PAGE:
The Serpent Explained: What’s Up With the Ending?

1975, Bangkok, Thailand, Kanit House hotel. A married couple lives in the hotel – a Frenchman of Vietnamese-Indian origin Alain Gauthier (Tahar Rahim) and his wife Monique (Jenna Coleman). Gaultier is a gemstone dealer and he and Monique often fly to different countries to meet with clients.

Alain also has another interesting hobby: he likes to meet various hippies traveling alone or in couples along the “Hippie Trail” in Southeast Asia. For example, once in Hong Kong, he met the Dutch – twenty-nine-year-old Willem Blume and twenty-six-year-old Lina Dekker. Alain and Monique found Willem in a jewelry store: he was choosing an expensive ring that he was going to give to Lina.

Alain suggested that Willem sell a prettier ring for a lower price, Willem introduced the couple to Lina and they eventually accepted Gauthier’s offer to buy the ring from him, and the couple took advantage of Alain’s kind invitation to Monique to stay in their hotel room in Bangkok at Kanit House.

Two months later, a request came to the Dutch embassy from a Dutch citizen, the husband of Lina’s sister. He wrote that the traces of Lina broke off in Bangkok and that the girl did not get in touch. The letter got to the junior embassy officer Herman Knippenberg (Billy Hole). Herman tries to find out with the police if anything is known about the missing couple, but the police are not going to help him: no one there cares about the fate of some two Dutch people, especially since they are fucking hippies. And if something terrible really happened to them, then the Thais are not going to make such information public, because it harms the tourism business.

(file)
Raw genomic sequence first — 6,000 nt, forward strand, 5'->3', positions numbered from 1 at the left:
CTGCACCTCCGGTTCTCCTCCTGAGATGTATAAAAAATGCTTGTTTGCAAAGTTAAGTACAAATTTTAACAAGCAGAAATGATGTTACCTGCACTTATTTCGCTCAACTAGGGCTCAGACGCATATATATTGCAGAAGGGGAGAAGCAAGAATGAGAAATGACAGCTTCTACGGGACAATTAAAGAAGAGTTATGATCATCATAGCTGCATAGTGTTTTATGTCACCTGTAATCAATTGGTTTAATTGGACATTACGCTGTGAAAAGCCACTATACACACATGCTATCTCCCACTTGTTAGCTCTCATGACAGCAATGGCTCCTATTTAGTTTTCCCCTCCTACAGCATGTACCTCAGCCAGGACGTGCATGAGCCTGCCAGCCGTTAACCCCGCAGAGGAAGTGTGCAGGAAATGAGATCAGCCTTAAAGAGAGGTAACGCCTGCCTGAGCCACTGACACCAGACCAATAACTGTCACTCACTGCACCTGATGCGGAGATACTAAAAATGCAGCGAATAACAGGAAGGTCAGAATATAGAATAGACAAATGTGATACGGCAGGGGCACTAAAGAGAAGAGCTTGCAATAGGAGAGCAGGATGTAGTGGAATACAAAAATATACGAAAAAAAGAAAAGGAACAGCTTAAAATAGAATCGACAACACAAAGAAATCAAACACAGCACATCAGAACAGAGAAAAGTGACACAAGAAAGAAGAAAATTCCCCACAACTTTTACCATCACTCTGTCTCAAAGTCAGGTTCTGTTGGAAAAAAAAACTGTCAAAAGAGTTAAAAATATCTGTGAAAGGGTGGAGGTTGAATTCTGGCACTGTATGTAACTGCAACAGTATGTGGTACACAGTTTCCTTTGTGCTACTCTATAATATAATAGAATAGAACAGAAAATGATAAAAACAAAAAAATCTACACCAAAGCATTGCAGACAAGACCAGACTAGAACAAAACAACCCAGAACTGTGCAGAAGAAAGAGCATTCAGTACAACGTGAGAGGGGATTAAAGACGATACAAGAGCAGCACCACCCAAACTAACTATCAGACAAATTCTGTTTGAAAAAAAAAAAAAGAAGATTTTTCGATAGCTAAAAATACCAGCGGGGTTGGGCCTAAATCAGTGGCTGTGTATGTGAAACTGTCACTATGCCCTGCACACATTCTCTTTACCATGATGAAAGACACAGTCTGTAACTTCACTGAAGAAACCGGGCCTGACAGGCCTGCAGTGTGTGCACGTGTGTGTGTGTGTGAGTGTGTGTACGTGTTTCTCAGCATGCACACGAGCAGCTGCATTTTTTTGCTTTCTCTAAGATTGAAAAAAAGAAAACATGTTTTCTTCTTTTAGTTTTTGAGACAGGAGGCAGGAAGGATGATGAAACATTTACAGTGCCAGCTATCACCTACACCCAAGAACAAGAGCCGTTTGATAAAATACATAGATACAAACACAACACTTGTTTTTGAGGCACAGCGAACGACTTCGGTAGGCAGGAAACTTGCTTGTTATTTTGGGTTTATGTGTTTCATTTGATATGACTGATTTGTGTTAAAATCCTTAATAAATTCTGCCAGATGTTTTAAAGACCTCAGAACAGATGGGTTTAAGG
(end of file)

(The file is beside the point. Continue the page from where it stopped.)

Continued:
Knippenberg turns to Belgian embassy officer Paul Simmons (Tim McInnerney), whom he knew, for help. Paul introduces him to Laver (Damon Herriman) from the Australian embassy, ​​who tells the story of two Australian hippies whose bodies were found burned to death in the area. However, later it turned out, as Laver said, that the Australian hippies are alive and well: they lived on the island for some time.

Knippenberg suspects that the corpses are Willem and Lina and asks the Bangkok Police General to initiate an investigation. But he refuses to do this, referring to the fact that the police have more important things to do, but the general does not mind that Herman himself conducts the investigation.

And he really conducts his painstaking investigation, despite the fact that this is not only not part of his duties, but also causes obvious irritation in the Dutch ambassador.

In the course of the investigation, Knippenberg will find out absolutely shocking things about who this Alain Gauthier is and how many corpses he has on his conscience.


This series tells a story (or rather, part of a story) about a real person, whose real name was Charles Sobraj. He was born in Saigon to a Vietnamese and an Indian father. Sobraj’s parents divorced, his mother got along with a lieutenant in the French army who served in French Indochina. During the service, the lieutenant and Charles’s family often flew to France and back, and in the end, Sobraj’s mother, along with Charles, settled in Paris.

Then you can talk for a long time about the series of crimes of Charles Sobraj, his prison terms, escapes from prison and new crimes, but this, in fact, is told in the series.

Events in the series are shown intermittently, discretely: the action always takes the audience for several months in one direction or another, and periodically there are jumps for several years.